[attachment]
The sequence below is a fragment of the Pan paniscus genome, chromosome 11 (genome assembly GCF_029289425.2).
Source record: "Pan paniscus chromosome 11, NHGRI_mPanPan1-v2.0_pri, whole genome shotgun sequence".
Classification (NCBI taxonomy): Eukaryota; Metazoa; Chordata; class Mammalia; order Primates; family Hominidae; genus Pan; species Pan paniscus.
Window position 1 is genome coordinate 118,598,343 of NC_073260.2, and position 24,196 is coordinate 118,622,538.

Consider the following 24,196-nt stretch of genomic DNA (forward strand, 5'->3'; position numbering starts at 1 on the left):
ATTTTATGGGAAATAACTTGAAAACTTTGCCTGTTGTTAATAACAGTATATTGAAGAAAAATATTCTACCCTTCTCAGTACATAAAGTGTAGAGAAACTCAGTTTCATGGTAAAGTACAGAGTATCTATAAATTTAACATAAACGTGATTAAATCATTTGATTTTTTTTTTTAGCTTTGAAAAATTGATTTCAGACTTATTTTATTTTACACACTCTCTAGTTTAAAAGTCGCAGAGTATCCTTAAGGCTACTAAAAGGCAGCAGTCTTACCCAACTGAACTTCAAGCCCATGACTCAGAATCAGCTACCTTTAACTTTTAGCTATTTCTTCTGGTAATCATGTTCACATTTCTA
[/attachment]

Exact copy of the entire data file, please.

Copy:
The sequence below is a fragment of the Pan paniscus genome, chromosome 11 (genome assembly GCF_029289425.2).
Source record: "Pan paniscus chromosome 11, NHGRI_mPanPan1-v2.0_pri, whole genome shotgun sequence".
Classification (NCBI taxonomy): Eukaryota; Metazoa; Chordata; class Mammalia; order Primates; family Hominidae; genus Pan; species Pan paniscus.
Window position 1 is genome coordinate 118,598,343 of NC_073260.2, and position 24,196 is coordinate 118,622,538.

Consider the following 24,196-nt stretch of genomic DNA (forward strand, 5'->3'; position numbering starts at 1 on the left):
ATTTTATGGGAAATAACTTGAAAACTTTGCCTGTTGTTAATAACAGTATATTGAAGAAAAATATTCTACCCTTCTCAGTACATAAAGTGTAGAGAAACTCAGTTTCATGGTAAAGTACAGAGTATCTATAAATTTAACATAAACGTGATTAAATCATTTGATTTTTTTTTTTAGCTTTGAAAAATTGATTTCAGACTTATTTTATTTTACACACTCTCTAGTTTAAAAGTCGCAGAGTATCCTTAAGGCTACTAAAAGGCAGCAGTCTTACCCAACTGAACTTCAAGCCCATGACTCAGAATCAGCTACCTTTAACTTTTAGCTATTTCTTCTGGTAATCATGTTCACATTTCTA